The Hon Tony Burke MP
Minister for Sustainability, Environment, Water, Population and Communities
Second stage of Queensland's Alpha Coal project approved
10 October 2012
Environment Minister, Tony Burke, has approved the joint GVK / Hancock Coal proposed new coal terminal at the existing Port of Abbot Point subject to strict conditions.
Mr Burke said that the approval for the second stage of the Alpha Coal project had been granted subject to 60 strict conditions to protect matters of national environmental significance including the Great Barrier Reef World Heritage Area and the marine area.
“This decision follows a rigorous assessment process including the opportunity for public comment,” Mr Burke said.
“The conditions I have set manage impacts on listed threatened species, as well as impacts on the Great Barrier Reef World Heritage Area and the marine area.
“These conditions will assist us in maintaining our commitment to sustainable development and ensure the outstanding universal values of the Great Barrier Reef are protected.”
“The proponent will need to develop a seagrass offset package consistent with our approach to environmental protection.
“Under this seagrass offsets scheme the proponent must work with the Queensland Government to identify opportunities to protect and conserve seagrass, the vital asset that protects threatened species including dolphins, marine turtles and dugongs.
“A heritage management plan will also need to be developed to maximise the ongoing protection and long term conservation of the outstanding universal value of the Great Barrier Reef world heritage property.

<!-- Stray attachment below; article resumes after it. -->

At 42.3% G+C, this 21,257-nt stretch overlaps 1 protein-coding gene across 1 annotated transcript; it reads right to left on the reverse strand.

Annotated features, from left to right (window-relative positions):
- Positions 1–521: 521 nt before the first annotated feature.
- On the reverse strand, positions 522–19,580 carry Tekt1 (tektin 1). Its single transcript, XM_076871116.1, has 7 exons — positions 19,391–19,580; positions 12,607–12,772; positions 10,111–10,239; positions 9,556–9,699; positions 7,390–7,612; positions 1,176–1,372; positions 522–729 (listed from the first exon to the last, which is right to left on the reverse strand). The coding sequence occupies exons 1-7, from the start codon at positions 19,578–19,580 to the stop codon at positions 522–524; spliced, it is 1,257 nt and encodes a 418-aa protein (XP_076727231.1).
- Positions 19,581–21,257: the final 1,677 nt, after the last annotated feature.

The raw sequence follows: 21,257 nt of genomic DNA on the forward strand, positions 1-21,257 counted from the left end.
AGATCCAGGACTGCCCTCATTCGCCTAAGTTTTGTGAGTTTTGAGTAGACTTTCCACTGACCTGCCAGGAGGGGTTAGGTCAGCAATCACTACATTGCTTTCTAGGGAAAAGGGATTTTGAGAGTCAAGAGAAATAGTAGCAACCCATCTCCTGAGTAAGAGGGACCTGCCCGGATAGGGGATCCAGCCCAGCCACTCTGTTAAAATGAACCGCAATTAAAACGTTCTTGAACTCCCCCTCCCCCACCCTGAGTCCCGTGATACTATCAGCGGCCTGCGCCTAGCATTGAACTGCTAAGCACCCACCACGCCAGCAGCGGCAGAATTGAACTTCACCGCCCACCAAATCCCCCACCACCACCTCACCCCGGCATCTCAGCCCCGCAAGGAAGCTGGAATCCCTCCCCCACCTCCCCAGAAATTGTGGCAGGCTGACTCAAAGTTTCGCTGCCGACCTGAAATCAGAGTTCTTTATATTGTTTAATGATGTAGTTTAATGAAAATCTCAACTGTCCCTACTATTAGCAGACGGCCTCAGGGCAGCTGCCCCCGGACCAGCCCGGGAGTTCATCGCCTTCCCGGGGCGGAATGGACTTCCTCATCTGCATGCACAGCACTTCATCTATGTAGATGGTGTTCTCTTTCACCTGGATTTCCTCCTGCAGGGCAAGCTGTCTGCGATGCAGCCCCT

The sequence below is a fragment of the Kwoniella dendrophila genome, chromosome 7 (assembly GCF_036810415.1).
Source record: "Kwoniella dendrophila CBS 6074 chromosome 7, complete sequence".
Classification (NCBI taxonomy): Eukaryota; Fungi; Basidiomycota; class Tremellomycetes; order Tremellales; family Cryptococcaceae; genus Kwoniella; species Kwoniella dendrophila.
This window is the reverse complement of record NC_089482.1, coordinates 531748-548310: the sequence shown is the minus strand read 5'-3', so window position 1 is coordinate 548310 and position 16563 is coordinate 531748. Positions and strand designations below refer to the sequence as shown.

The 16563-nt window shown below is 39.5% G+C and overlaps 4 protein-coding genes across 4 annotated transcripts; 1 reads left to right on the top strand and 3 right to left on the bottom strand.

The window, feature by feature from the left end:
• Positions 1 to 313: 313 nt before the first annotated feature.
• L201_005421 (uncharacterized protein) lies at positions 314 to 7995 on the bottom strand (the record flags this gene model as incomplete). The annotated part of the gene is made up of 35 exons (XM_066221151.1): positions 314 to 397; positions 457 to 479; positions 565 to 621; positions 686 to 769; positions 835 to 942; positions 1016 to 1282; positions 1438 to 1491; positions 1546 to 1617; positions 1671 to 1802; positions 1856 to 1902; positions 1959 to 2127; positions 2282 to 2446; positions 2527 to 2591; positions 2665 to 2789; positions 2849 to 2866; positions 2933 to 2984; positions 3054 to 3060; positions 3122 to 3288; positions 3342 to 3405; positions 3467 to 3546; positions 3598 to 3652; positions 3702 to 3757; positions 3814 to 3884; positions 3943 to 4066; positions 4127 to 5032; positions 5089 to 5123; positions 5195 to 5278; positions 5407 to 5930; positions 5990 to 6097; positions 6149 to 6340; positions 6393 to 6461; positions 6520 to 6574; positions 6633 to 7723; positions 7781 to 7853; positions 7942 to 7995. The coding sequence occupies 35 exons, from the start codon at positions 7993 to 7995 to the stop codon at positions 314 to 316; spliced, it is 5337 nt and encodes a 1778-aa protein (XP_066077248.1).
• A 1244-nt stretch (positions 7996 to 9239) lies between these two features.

“Further, a management and monitoring framework will be required to demonstrate how all direct, indirect and cumulative impacts to matters of national environmental significance have been considered.”
Other key conditions are:
- pre-clearance surveys to detect the presence of listed threatened species and migratory species;
- a biodiversity offsets strategy with offsets of eight to one, including for seagrass, to compensate for unavoidable impacts on matters of national environmental significance;
- a comprehensive Caley Valley Wetland Management Plan to protect the Great Barrier Reef and migratory species;
- funding to the Great Barrier Reef Field Management Program for Indigenous rangers, and
- construction and operational environmental management plans, including:
- air quality, including the impact of coal dust deposition in the marine environment;
- water quality, including the impact of runoff into the Caley Valley Wetland and Great Barrier Reef World Heritage Area; and
- traffic, including increases to shipping through the Great Barrier Reef.
“The proponent will be required to fully reflect the findings of the final cumulative impact assessment currently being prepared and which is expected to be released later this year,” Mr Burke said.
This approval to expand Abbot Point, which began operation in 1984 and has a current capacity of 50 million tonnes per year, is consistent with the World Heritage Committee’s decision earlier this year that recommended that “the State Party to not permit any new port development or associated infrastructure outside of the existing and long-established major port areas...”.